A Snyderville Basin development that maintains a rare policy allowing bicyclists onto its private roads will stop doing so next week, indicating that there are increased safety concerns as construction continues.

In a prepared statement issued on Monday, The Preserve developer said there are "growing concerns of safety due to an increase in home construction" in the three phases of the project.

The ban is scheduled to start on May 28, the day after Memorial Day. The statement indicated gates will be closed at the two access points on Bitner Ranch Road. A sign posted at a gate at The Preserve cited both safety and privacy concerns as reasons for the ban.

"While many of The Preserve's homeowners are road bikers themselves, they feel it is important to restrict the private road access at this time to ensure their safety and that of fellow road bikers," the developer, Kirk MacDonald, said in the statement. "We hope the local biking community understands this decision and has had the opportunity to enjoy the great access we offered during the past decade."

The Preserve is situated nearby the better-known Glenwild development north of Interstate 80. Bitner Ranch Road is the artery street leading to the site.

The statement said The Preserve had been the only one of five communities off Bitner Ranch Road that allowed bicyclists on private roads. Developments in the area with private roads typically do not allow bicyclists onto them.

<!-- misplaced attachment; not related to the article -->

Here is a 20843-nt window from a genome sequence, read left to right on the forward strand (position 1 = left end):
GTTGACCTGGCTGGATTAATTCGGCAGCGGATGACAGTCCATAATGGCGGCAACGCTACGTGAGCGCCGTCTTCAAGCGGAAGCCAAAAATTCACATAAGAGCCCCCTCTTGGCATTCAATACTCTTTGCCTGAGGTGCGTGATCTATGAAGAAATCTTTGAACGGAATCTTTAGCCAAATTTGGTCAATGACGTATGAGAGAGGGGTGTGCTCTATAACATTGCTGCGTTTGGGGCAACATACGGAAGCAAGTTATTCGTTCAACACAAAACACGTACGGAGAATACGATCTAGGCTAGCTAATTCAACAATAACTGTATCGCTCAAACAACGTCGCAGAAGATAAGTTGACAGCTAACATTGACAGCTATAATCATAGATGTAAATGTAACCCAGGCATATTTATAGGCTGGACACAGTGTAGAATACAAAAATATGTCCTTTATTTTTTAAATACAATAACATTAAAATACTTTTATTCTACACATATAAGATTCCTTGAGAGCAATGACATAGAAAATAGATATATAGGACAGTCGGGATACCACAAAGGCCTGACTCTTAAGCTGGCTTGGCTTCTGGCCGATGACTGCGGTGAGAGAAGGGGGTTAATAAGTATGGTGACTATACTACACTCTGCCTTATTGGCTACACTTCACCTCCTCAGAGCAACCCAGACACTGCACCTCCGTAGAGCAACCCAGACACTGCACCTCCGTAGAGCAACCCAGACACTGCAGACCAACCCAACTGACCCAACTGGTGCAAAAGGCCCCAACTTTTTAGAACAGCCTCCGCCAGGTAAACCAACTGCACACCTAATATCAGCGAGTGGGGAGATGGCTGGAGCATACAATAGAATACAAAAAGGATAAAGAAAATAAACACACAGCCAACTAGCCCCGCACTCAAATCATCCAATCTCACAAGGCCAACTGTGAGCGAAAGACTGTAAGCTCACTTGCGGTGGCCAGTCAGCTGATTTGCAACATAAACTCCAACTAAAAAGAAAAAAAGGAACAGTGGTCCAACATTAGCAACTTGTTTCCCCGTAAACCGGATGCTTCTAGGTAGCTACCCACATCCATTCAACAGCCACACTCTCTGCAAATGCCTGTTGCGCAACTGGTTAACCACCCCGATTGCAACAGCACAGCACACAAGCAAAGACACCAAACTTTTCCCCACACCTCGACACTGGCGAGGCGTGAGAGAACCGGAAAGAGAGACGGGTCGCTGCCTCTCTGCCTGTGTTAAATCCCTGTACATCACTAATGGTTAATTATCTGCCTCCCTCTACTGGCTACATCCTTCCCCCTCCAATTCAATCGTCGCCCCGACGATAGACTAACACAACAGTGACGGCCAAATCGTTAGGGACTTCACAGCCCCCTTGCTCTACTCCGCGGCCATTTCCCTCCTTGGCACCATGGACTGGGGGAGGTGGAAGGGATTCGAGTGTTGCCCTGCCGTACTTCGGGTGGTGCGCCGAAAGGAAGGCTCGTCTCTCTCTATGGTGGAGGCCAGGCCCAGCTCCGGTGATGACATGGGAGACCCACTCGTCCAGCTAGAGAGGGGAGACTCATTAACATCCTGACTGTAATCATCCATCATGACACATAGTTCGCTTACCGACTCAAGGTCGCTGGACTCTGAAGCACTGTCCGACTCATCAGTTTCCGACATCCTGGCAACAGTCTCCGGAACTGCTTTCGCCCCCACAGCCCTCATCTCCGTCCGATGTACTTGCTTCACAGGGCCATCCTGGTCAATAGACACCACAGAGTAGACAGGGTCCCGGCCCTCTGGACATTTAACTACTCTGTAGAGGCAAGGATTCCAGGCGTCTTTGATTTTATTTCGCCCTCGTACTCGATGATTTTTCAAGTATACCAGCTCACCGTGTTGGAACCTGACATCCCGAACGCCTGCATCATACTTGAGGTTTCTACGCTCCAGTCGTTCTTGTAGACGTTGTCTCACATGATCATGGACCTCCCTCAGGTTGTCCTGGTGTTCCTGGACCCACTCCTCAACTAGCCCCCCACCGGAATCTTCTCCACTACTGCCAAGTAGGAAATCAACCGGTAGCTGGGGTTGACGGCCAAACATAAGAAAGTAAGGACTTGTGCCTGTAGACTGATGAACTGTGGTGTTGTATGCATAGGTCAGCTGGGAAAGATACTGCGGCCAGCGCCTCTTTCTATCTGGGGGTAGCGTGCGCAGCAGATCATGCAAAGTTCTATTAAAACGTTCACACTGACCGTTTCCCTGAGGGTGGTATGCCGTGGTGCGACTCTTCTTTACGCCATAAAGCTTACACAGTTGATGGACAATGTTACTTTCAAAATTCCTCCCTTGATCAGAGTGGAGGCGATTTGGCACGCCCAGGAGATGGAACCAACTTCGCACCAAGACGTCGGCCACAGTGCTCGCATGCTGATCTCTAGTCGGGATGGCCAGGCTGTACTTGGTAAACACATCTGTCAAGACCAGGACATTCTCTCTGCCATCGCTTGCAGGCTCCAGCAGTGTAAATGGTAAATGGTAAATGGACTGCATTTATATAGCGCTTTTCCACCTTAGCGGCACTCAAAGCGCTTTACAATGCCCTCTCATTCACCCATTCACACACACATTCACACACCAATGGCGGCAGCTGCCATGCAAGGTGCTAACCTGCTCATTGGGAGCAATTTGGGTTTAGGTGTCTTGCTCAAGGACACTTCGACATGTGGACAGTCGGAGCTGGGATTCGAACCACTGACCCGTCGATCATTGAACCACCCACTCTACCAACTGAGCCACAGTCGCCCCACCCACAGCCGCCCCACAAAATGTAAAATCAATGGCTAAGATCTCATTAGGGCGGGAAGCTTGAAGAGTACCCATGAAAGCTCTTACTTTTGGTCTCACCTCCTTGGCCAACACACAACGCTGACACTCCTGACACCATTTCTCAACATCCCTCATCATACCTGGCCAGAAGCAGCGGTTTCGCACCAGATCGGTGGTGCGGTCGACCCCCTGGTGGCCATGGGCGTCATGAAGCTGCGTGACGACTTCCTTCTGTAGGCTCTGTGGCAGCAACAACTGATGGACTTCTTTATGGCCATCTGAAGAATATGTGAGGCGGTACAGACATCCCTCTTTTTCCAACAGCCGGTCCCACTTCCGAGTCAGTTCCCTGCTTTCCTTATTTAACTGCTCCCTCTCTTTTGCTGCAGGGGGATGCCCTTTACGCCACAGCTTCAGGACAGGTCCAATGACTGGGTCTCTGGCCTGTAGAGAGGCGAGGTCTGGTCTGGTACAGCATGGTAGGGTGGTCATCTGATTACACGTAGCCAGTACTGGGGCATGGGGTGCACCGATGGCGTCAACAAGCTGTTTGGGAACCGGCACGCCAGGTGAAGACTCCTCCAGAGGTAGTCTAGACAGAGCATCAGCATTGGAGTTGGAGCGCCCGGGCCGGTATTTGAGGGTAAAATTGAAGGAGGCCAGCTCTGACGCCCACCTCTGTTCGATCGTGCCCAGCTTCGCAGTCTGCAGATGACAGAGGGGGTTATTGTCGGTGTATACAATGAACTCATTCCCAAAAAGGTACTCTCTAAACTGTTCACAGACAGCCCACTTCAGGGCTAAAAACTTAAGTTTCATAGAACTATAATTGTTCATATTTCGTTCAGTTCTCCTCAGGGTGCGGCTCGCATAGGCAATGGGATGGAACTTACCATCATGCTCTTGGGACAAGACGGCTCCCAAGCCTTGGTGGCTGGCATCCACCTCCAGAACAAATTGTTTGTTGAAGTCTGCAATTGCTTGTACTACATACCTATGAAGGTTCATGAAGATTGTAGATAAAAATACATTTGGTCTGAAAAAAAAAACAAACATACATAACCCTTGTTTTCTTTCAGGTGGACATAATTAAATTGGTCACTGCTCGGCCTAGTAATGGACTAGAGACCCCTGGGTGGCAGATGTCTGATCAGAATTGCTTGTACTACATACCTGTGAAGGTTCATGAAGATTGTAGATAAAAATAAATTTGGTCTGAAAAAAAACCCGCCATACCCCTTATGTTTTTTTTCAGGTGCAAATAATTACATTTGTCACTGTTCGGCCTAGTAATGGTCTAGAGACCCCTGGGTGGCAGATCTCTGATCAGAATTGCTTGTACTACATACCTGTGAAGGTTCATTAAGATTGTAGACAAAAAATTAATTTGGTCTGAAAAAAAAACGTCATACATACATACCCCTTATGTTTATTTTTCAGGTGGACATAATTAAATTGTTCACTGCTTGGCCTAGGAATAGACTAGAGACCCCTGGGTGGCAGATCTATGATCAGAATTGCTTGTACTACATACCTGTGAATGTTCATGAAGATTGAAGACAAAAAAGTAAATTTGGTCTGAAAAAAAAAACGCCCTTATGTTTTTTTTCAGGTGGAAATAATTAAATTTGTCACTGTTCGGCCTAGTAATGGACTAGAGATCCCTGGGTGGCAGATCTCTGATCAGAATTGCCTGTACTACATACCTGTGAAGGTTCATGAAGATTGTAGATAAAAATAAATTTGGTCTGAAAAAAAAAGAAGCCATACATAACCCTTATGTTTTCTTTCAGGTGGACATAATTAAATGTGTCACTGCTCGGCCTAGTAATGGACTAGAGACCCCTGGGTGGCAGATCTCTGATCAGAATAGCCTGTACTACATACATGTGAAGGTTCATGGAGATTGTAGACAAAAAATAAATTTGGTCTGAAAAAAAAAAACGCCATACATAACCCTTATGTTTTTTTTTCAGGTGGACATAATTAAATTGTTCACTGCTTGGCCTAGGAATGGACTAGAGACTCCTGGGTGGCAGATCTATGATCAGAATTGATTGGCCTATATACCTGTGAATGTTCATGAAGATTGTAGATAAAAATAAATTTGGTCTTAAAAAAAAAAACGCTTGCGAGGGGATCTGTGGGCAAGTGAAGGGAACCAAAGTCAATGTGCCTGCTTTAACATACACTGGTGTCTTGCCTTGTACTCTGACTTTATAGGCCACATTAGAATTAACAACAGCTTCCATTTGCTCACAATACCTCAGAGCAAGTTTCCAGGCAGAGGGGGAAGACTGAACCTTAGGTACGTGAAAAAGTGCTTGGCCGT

MacDonald said in an interview approximately 10 miles of roads will be affected by the ban. He acknowledged the roads are a "fabulous place to ride" bicycles. Bicyclists sometimes reach speeds faster than 30 mph on downhill stretches of road, he said.

"It's the danger of an accident, really, more than anything else," he said, noting that construction trucks and heavy machinery will be operating within the project.

Up to eight homes will be under construction during the summer, MacDonald said.

The ban does not involve the 12 miles of trails that are within The Preserve. Bicyclists, hikers and horseback riders frequently use the trails, MacDonald said.

The prepared statement indicated the public will still have trailhead access to the Cobblestone Loop, Flying Dog and Preserve Connector trails. The public will "continue to enjoy uninterrupted use of these trails," the statement said. The trailhead access points are not within the development itself.

The ban on cycling on the roads in The Preserve will be a loss to the Park City area's robust road-cycling community. There are few places in Park City or the Snyderville Basin that offer long stretches of road with little traffic like those in The Preserve.

"It's a fabulous place to bike. I know that," MacDonald said.

Mountain Trails Foundation, a not-for-profit advocacy group, was aware of the decision by The Preserve. Charlie Sturgis, the executive director of the group, said he hopes the roads in the development can someday be reopened to bicyclists.

"We should be thankful for the number of years we had to ride up there," Sturgis said, calling The Preserve an "attractive place to ride."

He said bicycling at The Preserve is a nice experience for riders, describing riding routes that include uphill and downhill segments. He also noted the low volume of traffic.

"A large majority of the road riders in town probably used that area," Sturgis said.